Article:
Some would say it was nothing but luck. Those people will point to the fact that Yale essentially backed into the tournament after failing miserably in Atlantic City (scoring a grand total of zero goals in two games), that Union could well have been out of the NCAAs themselves if they hadn't won the ECAC title (probably true), and that Quinnipiac had a lousy February and (of course) was never a deserving #1.

Ask Minnesota, North Dakota, and Boston College about what kind of year the ECAC had. Those three powerhouse programs can boast a single split regular-season title (the Gophers, with St. Cloud State earning the #1 seed in the conference tournament) between them while two ECAC teams do battle in Pittsburgh for the opportunity to claim the league's first national championship since 1989.

While I was trying to calm down the overly optimistic expectations of four or five bids, I also pointed to the upward trend the league has been experiencing in the last couple of years as a legitimate source of optimism, and this is certainly another sign of growth. In 2011, we saw the league picking up three bids for the first time in several years. In 2012, it was a Frozen Four berth. Now, it's both, plus an extra spot in the Frozen Four.

Now, we don't need to have Quinnipiac and Yale win tomorrow to make this a successful season for the league, and there are plenty of additional steps that need to be taken before we can really pound our chests. And, as I also brought up earlier this season, the ECAC is set to pretty much overtake the "new" WCHA starting next season in terms of stature.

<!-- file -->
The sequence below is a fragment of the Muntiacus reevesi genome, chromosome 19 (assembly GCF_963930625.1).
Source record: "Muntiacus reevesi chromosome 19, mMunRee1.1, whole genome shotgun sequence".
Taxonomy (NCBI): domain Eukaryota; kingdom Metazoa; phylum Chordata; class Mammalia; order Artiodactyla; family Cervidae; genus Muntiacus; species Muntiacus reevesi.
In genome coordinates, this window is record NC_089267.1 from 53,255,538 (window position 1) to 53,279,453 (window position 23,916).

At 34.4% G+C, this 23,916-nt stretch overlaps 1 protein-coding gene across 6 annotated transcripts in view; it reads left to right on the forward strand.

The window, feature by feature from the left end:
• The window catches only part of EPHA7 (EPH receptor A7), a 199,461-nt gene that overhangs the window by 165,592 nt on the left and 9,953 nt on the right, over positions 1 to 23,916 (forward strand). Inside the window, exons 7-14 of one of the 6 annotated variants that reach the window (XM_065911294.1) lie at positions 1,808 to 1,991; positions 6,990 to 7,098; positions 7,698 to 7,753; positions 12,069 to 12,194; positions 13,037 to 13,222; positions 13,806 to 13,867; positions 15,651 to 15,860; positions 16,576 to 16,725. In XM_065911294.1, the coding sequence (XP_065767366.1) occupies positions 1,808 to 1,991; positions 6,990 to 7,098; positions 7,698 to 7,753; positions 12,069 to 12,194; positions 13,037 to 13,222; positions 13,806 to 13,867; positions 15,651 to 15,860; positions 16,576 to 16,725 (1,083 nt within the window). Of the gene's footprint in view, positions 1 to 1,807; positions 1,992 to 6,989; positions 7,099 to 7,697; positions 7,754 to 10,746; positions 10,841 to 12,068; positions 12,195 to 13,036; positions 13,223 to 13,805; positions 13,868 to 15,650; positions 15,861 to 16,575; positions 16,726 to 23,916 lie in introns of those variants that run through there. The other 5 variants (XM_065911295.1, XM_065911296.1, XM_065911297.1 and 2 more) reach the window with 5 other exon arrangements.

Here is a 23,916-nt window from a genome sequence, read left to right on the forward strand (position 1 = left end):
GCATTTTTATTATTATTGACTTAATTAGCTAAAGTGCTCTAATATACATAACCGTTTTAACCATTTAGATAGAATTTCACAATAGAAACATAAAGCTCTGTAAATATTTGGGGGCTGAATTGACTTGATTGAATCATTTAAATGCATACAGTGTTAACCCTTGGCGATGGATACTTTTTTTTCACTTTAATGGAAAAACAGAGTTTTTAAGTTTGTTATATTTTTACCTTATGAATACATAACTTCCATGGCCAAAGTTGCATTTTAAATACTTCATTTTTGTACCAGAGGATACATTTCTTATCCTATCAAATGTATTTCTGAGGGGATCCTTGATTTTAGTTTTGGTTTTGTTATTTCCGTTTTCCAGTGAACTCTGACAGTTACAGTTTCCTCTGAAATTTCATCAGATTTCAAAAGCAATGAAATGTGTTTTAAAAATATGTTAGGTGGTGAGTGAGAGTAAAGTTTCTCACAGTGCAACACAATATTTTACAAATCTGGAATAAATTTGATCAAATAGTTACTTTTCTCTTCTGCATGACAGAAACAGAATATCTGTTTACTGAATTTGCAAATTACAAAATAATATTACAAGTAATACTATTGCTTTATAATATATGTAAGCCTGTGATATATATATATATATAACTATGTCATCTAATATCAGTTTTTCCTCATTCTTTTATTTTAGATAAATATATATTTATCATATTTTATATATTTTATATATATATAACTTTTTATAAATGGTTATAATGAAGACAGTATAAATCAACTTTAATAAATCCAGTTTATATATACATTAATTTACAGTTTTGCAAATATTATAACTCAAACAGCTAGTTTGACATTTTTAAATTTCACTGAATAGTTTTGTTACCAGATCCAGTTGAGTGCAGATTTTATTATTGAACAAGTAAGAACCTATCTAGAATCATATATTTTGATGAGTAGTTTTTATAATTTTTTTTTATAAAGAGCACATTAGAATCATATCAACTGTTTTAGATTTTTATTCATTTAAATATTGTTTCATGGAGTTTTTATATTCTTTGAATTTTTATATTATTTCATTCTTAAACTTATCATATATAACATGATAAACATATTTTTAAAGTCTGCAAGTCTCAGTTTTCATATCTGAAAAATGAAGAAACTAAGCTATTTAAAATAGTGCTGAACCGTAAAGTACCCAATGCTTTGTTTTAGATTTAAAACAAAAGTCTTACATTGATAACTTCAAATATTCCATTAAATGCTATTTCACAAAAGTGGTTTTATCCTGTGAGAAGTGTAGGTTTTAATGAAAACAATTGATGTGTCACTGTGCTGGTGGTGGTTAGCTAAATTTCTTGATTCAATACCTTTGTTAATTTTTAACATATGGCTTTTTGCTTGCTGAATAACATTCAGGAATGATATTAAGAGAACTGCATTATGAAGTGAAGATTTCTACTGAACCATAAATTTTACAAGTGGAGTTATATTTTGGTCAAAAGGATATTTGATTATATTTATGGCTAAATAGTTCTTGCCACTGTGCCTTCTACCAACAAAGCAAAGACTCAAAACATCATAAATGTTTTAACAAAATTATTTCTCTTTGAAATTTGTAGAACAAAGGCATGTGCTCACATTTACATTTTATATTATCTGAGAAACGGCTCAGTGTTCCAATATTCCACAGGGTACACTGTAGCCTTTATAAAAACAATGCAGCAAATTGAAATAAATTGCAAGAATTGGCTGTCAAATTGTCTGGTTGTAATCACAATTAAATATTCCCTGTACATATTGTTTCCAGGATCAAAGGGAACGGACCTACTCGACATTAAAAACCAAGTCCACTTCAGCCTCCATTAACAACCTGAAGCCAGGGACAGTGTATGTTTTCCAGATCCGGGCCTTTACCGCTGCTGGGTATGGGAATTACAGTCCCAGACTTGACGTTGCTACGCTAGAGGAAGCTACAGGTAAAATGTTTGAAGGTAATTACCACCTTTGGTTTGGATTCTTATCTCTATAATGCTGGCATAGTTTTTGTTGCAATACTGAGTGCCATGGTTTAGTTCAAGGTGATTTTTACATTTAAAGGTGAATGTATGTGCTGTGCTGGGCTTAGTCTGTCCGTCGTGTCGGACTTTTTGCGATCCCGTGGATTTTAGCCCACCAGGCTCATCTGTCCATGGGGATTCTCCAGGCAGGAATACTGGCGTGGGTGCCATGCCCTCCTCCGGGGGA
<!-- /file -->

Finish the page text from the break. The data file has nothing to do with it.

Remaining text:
So, what are the chances of an ECAC champion this weekend? I'd go with... fair. It sounds pessimistic to say that with half the teams being from the ECAC, but it's about as far as I'd be willing to go. UMass-Lowell, on their current seven-game win streak, has given up either one goal or none at all in six of those games. That's a defense that's dialed in. St. Cloud State played exceptionally well in the WCHA, and settled for a #4 seed based almost entirely upon non-conference stumbles against UNH, RPI, and Northern Michigan, plus a loss to Wisconsin in the WCHA tournament. They're good.

That's not to say that Yale and Quinnipiac don't have things going for them as well. The Bobcats may be as dialed in on offense as UML is on defense, and a matchup between the Q and the River Hawks could be very exciting - as could the actual Yale-UML matchup provided that the Bulldogs get the offense they had in Grand Rapids rather than the one they had in Atlantic City.

Overall, though? This is a weekend to enjoy if you're a college hockey fan. It's the Frozen Four, of course, and that's cause every year. But this year? It's an even bigger celebration of what makes college hockey special. It's borne out of Union beating Boston College and St. Cloud State beating Notre Dame. Name another sport where that result would be even remotely possible.

When the casual college sports fan looks at the Frozen Four and says "who the hell are these guys?", you can take pride when you say - these are four damn good college hockey teams, and they proved it.